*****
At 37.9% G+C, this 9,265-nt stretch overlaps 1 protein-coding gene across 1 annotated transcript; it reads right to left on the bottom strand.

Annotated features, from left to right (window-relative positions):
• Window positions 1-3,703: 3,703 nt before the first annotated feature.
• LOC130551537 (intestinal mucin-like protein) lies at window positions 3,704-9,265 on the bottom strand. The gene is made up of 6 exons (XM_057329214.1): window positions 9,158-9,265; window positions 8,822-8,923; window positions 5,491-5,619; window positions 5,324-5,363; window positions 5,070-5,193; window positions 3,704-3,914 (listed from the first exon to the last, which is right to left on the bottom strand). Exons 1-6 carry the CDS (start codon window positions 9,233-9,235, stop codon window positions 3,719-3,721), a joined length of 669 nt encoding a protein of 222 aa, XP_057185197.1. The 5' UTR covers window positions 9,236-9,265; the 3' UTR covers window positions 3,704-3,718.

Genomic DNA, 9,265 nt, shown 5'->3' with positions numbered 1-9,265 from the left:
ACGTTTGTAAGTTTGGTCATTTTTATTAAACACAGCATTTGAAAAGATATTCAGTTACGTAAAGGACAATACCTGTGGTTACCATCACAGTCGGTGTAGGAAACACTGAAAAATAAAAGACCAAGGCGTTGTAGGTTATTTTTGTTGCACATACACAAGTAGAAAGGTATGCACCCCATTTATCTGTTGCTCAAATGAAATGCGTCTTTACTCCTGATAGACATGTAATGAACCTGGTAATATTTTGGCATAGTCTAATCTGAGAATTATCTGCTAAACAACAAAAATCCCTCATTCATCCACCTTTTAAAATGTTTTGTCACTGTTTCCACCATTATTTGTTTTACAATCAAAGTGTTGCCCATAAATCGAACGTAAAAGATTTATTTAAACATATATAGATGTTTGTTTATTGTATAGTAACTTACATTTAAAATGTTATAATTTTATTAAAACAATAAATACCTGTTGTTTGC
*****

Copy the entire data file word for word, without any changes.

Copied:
At 37.9% G+C, this 9,265-nt stretch overlaps 1 protein-coding gene across 1 annotated transcript; it reads right to left on the bottom strand.

Annotated features, from left to right (window-relative positions):
• Window positions 1-3,703: 3,703 nt before the first annotated feature.
• LOC130551537 (intestinal mucin-like protein) lies at window positions 3,704-9,265 on the bottom strand. The gene is made up of 6 exons (XM_057329214.1): window positions 9,158-9,265; window positions 8,822-8,923; window positions 5,491-5,619; window positions 5,324-5,363; window positions 5,070-5,193; window positions 3,704-3,914 (listed from the first exon to the last, which is right to left on the bottom strand). Exons 1-6 carry the CDS (start codon window positions 9,233-9,235, stop codon window positions 3,719-3,721), a joined length of 669 nt encoding a protein of 222 aa, XP_057185197.1. The 5' UTR covers window positions 9,236-9,265; the 3' UTR covers window positions 3,704-3,718.

Genomic DNA, 9,265 nt, shown 5'->3' with positions numbered 1-9,265 from the left:
ACGTTTGTAAGTTTGGTCATTTTTATTAAACACAGCATTTGAAAAGATATTCAGTTACGTAAAGGACAATACCTGTGGTTACCATCACAGTCGGTGTAGGAAACACTGAAAAATAAAAGACCAAGGCGTTGTAGGTTATTTTTGTTGCACATACACAAGTAGAAAGGTATGCACCCCATTTATCTGTTGCTCAAATGAAATGCGTCTTTACTCCTGATAGACATGTAATGAACCTGGTAATATTTTGGCATAGTCTAATCTGAGAATTATCTGCTAAACAACAAAAATCCCTCATTCATCCACCTTTTAAAATGTTTTGTCACTGTTTCCACCATTATTTGTTTTACAATCAAAGTGTTGCCCATAAATCGAACGTAAAAGATTTATTTAAACATATATAGATGTTTGTTTATTGTATAGTAACTTACATTTAAAATGTTATAATTTTATTAAAACAATAAATACCTGTTGTTTGC